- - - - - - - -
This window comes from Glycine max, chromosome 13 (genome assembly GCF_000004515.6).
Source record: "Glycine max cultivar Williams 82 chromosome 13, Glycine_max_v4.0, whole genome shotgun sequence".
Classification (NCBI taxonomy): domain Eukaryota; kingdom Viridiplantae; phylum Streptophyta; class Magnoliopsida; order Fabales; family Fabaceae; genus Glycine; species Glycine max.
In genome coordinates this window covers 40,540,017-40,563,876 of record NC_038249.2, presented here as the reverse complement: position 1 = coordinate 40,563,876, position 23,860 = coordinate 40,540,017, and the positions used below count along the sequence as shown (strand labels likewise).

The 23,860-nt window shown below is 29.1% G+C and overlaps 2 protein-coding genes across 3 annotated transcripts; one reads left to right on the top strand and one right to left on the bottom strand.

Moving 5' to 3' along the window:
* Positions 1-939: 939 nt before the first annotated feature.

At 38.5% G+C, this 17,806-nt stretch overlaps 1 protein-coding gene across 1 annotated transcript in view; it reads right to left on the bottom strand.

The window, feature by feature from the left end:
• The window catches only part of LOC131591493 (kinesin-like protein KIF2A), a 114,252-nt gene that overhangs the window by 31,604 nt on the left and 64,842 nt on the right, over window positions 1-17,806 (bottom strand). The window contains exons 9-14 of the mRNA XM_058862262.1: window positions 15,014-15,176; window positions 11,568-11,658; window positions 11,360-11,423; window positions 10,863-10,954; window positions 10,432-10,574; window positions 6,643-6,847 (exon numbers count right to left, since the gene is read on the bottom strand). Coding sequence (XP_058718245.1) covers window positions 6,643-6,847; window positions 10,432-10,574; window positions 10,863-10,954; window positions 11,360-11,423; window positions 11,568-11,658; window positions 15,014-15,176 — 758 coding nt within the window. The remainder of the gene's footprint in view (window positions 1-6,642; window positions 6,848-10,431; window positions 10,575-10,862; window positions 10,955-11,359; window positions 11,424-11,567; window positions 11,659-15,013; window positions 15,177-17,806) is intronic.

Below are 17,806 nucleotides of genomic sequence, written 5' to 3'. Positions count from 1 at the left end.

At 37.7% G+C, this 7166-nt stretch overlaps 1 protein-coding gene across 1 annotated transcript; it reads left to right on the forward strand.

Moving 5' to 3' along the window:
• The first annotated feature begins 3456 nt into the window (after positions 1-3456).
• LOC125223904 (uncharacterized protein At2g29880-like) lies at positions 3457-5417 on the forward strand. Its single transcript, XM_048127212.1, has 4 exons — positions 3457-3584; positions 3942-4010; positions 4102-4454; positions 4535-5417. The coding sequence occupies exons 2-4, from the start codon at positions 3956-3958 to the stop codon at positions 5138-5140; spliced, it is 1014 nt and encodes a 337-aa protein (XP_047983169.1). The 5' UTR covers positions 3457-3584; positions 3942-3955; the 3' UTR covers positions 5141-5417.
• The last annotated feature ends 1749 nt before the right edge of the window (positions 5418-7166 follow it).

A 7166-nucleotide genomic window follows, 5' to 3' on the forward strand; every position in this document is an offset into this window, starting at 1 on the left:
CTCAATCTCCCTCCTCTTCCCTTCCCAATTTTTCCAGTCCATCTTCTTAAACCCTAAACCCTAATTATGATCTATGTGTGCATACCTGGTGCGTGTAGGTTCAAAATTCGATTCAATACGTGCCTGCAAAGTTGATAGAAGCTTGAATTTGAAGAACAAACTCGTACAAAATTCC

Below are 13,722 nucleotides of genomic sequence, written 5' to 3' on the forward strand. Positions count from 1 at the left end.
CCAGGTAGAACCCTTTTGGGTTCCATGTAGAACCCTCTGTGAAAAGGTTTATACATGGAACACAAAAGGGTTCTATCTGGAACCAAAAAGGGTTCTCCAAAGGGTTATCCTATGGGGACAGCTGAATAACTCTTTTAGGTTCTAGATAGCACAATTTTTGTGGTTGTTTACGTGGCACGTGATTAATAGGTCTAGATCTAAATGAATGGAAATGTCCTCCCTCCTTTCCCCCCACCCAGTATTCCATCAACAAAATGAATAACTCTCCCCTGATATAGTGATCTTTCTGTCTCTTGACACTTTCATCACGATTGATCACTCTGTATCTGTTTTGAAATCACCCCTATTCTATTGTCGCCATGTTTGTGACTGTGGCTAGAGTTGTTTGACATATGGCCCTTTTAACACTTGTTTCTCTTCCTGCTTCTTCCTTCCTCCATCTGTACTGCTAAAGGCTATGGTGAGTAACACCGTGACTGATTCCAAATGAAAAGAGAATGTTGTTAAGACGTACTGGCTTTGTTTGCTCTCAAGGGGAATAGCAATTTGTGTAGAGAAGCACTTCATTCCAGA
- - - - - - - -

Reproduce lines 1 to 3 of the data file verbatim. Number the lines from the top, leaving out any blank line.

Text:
This window comes from Glycine max, chromosome 13 (genome assembly GCF_000004515.6).
Source record: "Glycine max cultivar Williams 82 chromosome 13, Glycine_max_v4.0, whole genome shotgun sequence".
Classification (NCBI taxonomy): domain Eukaryota; kingdom Viridiplantae; phylum Streptophyta; class Magnoliopsida; order Fabales; family Fabaceae; genus Glycine; species Glycine max.